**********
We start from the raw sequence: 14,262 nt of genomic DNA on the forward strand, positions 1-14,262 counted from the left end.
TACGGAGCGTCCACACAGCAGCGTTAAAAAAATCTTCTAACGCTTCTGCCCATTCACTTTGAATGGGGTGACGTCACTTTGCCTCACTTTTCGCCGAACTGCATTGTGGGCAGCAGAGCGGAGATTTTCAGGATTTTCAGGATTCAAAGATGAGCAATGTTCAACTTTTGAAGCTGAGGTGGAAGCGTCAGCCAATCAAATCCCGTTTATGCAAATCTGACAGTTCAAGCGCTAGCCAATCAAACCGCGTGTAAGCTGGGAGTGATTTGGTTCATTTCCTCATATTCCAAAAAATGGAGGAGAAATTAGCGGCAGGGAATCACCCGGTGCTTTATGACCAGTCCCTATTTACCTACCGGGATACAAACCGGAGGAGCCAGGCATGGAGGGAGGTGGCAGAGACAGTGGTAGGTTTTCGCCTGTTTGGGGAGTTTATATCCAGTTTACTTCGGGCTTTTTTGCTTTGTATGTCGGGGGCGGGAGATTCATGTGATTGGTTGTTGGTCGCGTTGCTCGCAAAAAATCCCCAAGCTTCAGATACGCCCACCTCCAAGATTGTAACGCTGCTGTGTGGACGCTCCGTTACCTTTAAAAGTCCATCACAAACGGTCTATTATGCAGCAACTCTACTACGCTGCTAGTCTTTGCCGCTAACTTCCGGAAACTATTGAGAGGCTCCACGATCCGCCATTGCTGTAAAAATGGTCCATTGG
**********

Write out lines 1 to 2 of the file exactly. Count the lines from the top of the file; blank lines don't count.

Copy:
We start from the raw sequence: 14,262 nt of genomic DNA on the forward strand, positions 1-14,262 counted from the left end.
TACGGAGCGTCCACACAGCAGCGTTAAAAAAATCTTCTAACGCTTCTGCCCATTCACTTTGAATGGGGTGACGTCACTTTGCCTCACTTTTCGCCGAACTGCATTGTGGGCAGCAGAGCGGAGATTTTCAGGATTTTCAGGATTCAAAGATGAGCAATGTTCAACTTTTGAAGCTGAGGTGGAAGCGTCAGCCAATCAAATCCCGTTTATGCAAATCTGACAGTTCAAGCGCTAGCCAATCAAACCGCGTGTAAGCTGGGAGTGATTTGGTTCATTTCCTCATATTCCAAAAAATGGAGGAGAAATTAGCGGCAGGGAATCACCCGGTGCTTTATGACCAGTCCCTATTTACCTACCGGGATACAAACCGGAGGAGCCAGGCATGGAGGGAGGTGGCAGAGACAGTGGTAGGTTTTCGCCTGTTTGGGGAGTTTATATCCAGTTTACTTCGGGCTTTTTTGCTTTGTATGTCGGGGGCGGGAGATTCATGTGATTGGTTGTTGGTCGCGTTGCTCGCAAAAAATCCCCAAGCTTCAGATACGCCCACCTCCAAGATTGTAACGCTGCTGTGTGGACGCTCCGTTACCTTTAAAAGTCCATCACAAACGGTCTATTATGCAGCAACTCTACTACGCTGCTAGTCTTTGCCGCTAACTTCCGGAAACTATTGAGAGGCTCCACGATCCGCCATTGCTGTAAAAATGGTCCATTGG